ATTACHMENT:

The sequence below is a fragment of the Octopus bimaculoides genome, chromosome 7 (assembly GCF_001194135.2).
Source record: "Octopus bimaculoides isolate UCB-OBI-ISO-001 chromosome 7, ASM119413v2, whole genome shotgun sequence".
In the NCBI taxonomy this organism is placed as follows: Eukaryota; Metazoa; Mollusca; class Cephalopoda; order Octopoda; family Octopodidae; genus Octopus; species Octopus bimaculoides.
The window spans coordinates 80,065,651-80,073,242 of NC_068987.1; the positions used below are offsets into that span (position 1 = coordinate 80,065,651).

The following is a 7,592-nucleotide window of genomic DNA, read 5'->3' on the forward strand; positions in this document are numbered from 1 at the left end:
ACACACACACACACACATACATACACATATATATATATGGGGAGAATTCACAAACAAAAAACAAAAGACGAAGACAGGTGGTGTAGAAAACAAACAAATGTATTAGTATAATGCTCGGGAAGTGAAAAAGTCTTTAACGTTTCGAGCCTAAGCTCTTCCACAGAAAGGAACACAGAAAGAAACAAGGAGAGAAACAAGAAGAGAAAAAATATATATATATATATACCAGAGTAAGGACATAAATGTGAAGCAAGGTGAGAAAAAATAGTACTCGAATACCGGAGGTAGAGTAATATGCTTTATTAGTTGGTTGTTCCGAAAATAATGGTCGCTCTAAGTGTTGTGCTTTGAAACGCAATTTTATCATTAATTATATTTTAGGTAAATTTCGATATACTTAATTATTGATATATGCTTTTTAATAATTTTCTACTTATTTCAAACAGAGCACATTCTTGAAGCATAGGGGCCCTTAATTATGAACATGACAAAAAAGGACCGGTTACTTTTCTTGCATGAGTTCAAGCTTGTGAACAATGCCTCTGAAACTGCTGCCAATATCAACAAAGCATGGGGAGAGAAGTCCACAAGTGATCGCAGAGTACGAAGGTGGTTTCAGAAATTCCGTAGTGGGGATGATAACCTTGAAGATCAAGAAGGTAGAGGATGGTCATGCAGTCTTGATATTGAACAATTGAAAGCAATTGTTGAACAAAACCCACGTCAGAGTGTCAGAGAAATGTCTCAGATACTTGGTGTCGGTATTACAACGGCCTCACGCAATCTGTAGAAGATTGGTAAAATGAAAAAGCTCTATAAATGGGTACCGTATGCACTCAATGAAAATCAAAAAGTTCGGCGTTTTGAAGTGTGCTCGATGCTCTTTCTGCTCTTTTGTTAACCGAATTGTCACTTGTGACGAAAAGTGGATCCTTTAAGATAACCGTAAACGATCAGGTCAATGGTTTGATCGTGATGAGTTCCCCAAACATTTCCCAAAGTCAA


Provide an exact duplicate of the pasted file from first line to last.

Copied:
The sequence below is a fragment of the Octopus bimaculoides genome, chromosome 7 (assembly GCF_001194135.2).
Source record: "Octopus bimaculoides isolate UCB-OBI-ISO-001 chromosome 7, ASM119413v2, whole genome shotgun sequence".
In the NCBI taxonomy this organism is placed as follows: Eukaryota; Metazoa; Mollusca; class Cephalopoda; order Octopoda; family Octopodidae; genus Octopus; species Octopus bimaculoides.
The window spans coordinates 80,065,651-80,073,242 of NC_068987.1; the positions used below are offsets into that span (position 1 = coordinate 80,065,651).

The following is a 7,592-nucleotide window of genomic DNA, read 5'->3' on the forward strand; positions in this document are numbered from 1 at the left end:
ACACACACACACACACATACATACACATATATATATATGGGGAGAATTCACAAACAAAAAACAAAAGACGAAGACAGGTGGTGTAGAAAACAAACAAATGTATTAGTATAATGCTCGGGAAGTGAAAAAGTCTTTAACGTTTCGAGCCTAAGCTCTTCCACAGAAAGGAACACAGAAAGAAACAAGGAGAGAAACAAGAAGAGAAAAAATATATATATATATATACCAGAGTAAGGACATAAATGTGAAGCAAGGTGAGAAAAAATAGTACTCGAATACCGGAGGTAGAGTAATATGCTTTATTAGTTGGTTGTTCCGAAAATAATGGTCGCTCTAAGTGTTGTGCTTTGAAACGCAATTTTATCATTAATTATATTTTAGGTAAATTTCGATATACTTAATTATTGATATATGCTTTTTAATAATTTTCTACTTATTTCAAACAGAGCACATTCTTGAAGCATAGGGGCCCTTAATTATGAACATGACAAAAAAGGACCGGTTACTTTTCTTGCATGAGTTCAAGCTTGTGAACAATGCCTCTGAAACTGCTGCCAATATCAACAAAGCATGGGGAGAGAAGTCCACAAGTGATCGCAGAGTACGAAGGTGGTTTCAGAAATTCCGTAGTGGGGATGATAACCTTGAAGATCAAGAAGGTAGAGGATGGTCATGCAGTCTTGATATTGAACAATTGAAAGCAATTGTTGAACAAAACCCACGTCAGAGTGTCAGAGAAATGTCTCAGATACTTGGTGTCGGTATTACAACGGCCTCACGCAATCTGTAGAAGATTGGTAAAATGAAAAAGCTCTATAAATGGGTACCGTATGCACTCAATGAAAATCAAAAAGTTCGGCGTTTTGAAGTGTGCTCGATGCTCTTTCTGCTCTTTTGTTAACCGAATTGTCACTTGTGACGAAAAGTGGATCCTTTAAGATAACCGTAAACGATCAGGTCAATGGTTTGATCGTGATGAGTTCCCCAAACATTTCCCAAAGTCAA